New law to boost Jakarta's war on terror

Indonesian police guarding a monument dedicated to those killed in the 2002 Bali bombings in the tourist district of Kuta. A new law is being proposed in the wake of the siege in Jakarta on Jan 14 this year.
Indonesian police guarding a monument dedicated to those killed in the 2002 Bali bombings in the tourist district of Kuta. A new law is being proposed in the wake of the siege in Jakarta on Jan 14 this year.PHOTO: AGENCE FRANCE-PRESSE

Proposed Bill lets police act on intelligence reports to make pre-emptive arrests

Indonesia's police will be able to execute raids, make arrests and detain terror suspects for interrogation, based solely on intelligence reports, under a new law being proposed in the wake of the siege on Jakarta.

This will help security forces react faster to prevent a repeat of the Jan 14 attack in the capital, which claimed eight lives, including that of four militants, said Coordinating Minister for Political, Legal and Security Affairs Luhut Pandjaitan.

Mr Luhut, whose ministry is leading the legislative reforms to the anti-terror law, said on Wednesday that a draft of the Bill will be ready and submitted to President Joko Widodo for review next Monday.

"Under the amendments, police can use intelligence reports as preliminary evidence to make pre-emptive arrests and start interrogation," he said.

 

"So if there is reasonable suspicion that a group of suspects are discussing, say, a plan to attack with bombs, or to organise paramilitary training, with this new law, we can promptly stop their plot."

Under current laws, anything short of hard evidence requires that terror suspects be released after seven days of being picked up for questioning by the police. Hard evidence may include, among other things, witness statements, audio recordings, or video footage from closed-circuit television cameras, as well as other information gathered overtly during investigations.

When intelligence or other information gathered covertly is involved, counter-terrorism investigators must present it to a Chief Justice or a deputy for endorsement before they can act.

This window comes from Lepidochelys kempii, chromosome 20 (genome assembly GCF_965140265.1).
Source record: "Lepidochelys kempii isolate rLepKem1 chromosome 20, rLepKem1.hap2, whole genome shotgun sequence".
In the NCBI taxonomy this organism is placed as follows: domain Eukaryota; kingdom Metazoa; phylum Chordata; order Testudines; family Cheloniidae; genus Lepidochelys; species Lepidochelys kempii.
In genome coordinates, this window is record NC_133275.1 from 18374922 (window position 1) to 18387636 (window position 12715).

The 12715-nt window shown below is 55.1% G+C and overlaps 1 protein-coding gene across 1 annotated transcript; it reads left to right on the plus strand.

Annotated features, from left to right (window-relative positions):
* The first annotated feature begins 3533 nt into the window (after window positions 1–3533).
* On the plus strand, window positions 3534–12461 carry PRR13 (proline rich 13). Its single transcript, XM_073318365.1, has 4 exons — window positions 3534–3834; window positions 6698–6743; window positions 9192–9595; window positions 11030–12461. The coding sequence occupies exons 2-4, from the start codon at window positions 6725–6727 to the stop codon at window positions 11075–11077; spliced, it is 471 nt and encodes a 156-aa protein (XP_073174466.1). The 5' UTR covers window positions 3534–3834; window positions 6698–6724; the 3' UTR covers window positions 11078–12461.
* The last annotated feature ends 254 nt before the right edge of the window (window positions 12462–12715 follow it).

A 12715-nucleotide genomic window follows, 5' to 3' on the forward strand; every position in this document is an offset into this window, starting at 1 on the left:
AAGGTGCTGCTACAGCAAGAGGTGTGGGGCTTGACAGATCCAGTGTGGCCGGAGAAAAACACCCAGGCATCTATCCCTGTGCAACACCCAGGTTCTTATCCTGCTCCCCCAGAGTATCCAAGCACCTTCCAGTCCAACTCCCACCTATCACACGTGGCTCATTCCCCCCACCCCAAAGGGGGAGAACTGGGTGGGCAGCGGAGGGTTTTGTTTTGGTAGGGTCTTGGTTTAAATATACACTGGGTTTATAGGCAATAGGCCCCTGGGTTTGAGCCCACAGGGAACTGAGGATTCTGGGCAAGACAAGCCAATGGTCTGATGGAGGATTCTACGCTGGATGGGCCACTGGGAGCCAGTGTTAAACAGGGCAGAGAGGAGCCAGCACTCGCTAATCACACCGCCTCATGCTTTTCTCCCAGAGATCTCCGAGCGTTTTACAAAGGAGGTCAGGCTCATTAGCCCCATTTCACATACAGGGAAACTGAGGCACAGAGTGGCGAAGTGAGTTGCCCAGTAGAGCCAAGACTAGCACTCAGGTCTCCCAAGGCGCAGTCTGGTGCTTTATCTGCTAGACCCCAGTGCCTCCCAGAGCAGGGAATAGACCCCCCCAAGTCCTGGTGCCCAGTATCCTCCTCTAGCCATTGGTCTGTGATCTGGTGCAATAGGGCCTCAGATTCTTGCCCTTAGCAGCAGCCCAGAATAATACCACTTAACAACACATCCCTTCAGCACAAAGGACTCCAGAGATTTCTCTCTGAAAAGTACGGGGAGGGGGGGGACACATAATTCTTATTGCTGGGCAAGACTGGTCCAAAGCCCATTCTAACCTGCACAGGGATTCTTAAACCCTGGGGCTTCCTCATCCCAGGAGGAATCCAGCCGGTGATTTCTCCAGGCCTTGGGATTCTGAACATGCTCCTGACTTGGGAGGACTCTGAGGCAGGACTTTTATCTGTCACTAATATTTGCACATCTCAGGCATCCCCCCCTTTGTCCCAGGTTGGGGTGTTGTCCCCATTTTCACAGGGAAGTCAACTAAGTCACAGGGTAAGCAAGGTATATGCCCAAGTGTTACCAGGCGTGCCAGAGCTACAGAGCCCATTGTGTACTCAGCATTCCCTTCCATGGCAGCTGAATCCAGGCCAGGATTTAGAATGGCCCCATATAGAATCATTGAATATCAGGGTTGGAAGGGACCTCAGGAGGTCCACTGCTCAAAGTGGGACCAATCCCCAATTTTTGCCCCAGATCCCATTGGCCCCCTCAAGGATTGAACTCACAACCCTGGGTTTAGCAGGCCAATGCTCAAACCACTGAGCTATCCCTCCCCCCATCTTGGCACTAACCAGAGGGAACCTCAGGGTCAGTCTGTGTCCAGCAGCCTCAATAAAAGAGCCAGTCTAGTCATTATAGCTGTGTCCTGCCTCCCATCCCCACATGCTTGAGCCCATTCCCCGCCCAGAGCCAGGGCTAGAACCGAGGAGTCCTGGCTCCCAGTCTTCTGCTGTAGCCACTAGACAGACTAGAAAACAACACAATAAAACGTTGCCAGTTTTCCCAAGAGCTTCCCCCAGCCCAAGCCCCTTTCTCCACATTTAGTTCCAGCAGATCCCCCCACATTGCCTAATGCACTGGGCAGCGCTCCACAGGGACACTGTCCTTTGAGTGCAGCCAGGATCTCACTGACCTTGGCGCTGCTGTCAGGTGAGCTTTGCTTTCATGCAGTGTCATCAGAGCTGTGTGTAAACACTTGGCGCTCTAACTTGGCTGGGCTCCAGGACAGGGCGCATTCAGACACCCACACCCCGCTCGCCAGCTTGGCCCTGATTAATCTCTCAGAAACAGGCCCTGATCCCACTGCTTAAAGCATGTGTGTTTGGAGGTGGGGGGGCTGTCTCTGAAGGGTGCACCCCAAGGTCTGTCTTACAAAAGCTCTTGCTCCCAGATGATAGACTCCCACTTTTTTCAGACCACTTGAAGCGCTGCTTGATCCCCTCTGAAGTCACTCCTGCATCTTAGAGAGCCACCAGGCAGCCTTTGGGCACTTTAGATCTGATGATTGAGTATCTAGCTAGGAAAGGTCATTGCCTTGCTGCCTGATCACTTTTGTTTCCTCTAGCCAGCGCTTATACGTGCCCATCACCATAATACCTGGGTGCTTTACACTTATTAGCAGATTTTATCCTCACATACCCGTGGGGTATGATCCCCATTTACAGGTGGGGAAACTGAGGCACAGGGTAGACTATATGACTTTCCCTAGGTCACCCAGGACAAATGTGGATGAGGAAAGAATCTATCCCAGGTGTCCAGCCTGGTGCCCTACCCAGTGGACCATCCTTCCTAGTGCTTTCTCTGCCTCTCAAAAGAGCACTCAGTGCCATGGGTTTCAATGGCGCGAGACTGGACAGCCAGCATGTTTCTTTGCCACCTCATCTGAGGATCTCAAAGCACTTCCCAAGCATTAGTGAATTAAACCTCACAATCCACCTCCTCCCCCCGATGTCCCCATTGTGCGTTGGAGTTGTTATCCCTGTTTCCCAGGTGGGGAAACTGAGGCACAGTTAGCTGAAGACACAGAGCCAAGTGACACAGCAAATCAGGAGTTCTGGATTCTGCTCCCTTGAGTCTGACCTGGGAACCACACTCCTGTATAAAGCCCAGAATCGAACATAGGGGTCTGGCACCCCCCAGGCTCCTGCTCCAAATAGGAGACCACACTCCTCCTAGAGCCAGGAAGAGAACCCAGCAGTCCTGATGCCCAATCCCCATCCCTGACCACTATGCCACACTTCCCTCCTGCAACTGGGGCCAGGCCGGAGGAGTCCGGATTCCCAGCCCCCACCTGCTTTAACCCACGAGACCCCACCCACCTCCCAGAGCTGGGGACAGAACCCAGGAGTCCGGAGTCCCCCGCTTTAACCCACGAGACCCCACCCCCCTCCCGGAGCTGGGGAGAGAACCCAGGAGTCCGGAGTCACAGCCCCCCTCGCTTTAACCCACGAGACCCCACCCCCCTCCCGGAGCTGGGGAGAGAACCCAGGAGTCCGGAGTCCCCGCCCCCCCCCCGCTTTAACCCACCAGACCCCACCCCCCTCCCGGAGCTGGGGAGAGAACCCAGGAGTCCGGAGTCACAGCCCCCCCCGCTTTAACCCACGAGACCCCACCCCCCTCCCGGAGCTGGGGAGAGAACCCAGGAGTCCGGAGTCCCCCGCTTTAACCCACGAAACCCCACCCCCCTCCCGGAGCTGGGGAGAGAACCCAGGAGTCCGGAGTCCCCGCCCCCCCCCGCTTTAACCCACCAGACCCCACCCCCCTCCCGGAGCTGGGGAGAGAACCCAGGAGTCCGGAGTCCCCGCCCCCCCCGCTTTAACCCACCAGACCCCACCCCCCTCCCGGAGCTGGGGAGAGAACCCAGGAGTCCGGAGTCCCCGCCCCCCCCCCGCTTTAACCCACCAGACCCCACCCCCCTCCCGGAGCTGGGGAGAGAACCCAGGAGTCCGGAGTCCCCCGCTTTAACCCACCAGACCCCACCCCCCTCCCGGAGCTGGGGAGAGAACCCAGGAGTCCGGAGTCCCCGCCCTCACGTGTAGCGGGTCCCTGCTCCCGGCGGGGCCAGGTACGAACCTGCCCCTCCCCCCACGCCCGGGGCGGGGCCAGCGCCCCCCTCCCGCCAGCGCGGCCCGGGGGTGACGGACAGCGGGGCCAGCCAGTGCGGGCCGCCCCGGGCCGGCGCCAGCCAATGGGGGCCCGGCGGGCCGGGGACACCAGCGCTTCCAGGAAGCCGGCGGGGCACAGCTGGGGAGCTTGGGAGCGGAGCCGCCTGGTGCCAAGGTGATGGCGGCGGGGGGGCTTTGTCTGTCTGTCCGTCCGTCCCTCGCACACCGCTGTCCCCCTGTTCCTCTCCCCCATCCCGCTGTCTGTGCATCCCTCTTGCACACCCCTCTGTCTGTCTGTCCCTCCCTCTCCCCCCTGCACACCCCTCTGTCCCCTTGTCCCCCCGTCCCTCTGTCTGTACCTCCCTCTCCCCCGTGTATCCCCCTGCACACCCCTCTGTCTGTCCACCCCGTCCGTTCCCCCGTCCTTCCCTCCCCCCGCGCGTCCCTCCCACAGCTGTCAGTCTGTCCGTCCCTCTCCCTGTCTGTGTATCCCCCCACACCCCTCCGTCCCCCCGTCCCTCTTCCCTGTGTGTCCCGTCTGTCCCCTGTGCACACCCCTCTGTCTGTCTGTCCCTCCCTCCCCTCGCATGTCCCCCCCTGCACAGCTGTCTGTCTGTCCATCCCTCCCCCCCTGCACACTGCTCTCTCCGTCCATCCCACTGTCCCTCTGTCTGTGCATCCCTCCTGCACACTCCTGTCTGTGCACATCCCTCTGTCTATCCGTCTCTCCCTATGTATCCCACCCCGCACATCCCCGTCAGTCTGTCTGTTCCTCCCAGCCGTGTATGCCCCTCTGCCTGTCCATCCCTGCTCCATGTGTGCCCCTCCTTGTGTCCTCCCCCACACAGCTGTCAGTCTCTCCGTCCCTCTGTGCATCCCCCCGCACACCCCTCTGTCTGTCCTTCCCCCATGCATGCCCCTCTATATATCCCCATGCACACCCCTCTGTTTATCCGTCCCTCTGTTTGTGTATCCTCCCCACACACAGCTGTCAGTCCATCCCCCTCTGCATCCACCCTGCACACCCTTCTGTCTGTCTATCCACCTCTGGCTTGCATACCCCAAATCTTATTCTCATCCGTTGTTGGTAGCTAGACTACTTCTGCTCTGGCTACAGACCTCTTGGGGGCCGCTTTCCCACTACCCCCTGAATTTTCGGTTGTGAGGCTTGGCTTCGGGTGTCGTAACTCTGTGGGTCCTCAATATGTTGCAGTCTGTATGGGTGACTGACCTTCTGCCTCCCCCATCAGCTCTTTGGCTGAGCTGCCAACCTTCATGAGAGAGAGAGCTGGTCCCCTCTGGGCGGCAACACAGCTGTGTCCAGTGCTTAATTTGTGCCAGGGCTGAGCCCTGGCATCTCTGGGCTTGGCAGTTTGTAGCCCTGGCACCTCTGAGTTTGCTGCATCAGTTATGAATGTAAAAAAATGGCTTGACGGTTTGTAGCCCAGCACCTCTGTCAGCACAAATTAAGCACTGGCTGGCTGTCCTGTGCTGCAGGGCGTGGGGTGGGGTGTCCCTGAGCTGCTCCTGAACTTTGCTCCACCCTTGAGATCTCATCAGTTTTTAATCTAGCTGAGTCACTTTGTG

These police applications, however, often lapse - sometimes because of backlogged cases and insufficient senior judges to hear such cases. Thus, the opportunity to apprehend a suspect is lost.

The new Bill, however, allows any judge to make a decision on whether an arrest or raid based on intelligence updates can be executed.

That, said Jakarta-based terrorism analyst Adhe Bhakti, could be the game changer because it not only plugs gaps in the legal system but also speeds up the process for the police.

Indonesia's anti-terrorism law, enacted in 2003 following the 2002 Bali bombings that killed 202 people, can punish anyone who runs a terrorist cell. However, it falls short of extending punishment to anyone pledging support to or joining groups such as the East Indonesia Mujahidin extremist group based in Poso, Central Sulawesi, or the Islamic State in Iraq and Syria (ISIS).

This has been a bugbear for the police, often hampering their ability to put terrorists behind bars or prevent terror suspects from carrying out attacks.

The chief of Indonesia's defence force, General Gatot Nurmantyo, yesterday lamented the lack of tougher anti-terror laws, enabling many Indonesians to receive military training from ISIS to return and get away with it.

The country's National Counter-Terrorism Agency estimates that 2.7 million Indonesians may be directly or indirectly linked to terror activities. Some 1,000 people in Indonesia, which has the world's largest Muslim population, may also be loyal to ISIS.

The four militants who struck at a busy intersection in Central Jakarta two weeks ago, for instance, were from the West Indonesia Mujahidin. But the so-called "Jakarta Four" had also pledged allegiance to ISIS, as did the two Indonesian radicals - Bahrun Naim and Aman Abdurrahman - suspected to have helped orchestrate the strike.

Some have cautioned that the proposed overarching powers of arrest will require oversight to prevent abuse. But Mr Luhut explained that an additional clause on the proposed Act will require police to present the intelligence to a court, to rule if the detention is lawful.

Security experts such as Mr Adhe and Ms Susan Sim, a former intelligence analyst and now vice-president for Asia of New York-based The Soufan Group, say the new law, if passed, will give counter-terrorism forces more bite in the war on terror in Indonesia.

"There is this phrase special forces use, 'Left of bang', meaning before the bomb goes off," said Ms Sim. "That is what good actionable intelligence is about, making sure that you are left of bang - that you get the bad guys before the damage is done."

A version of this article appeared in the print edition of The Straits Times on January 29, 2016, with the headline 'New law to boost Jakarta's war on terror'. Print Edition | Subscribe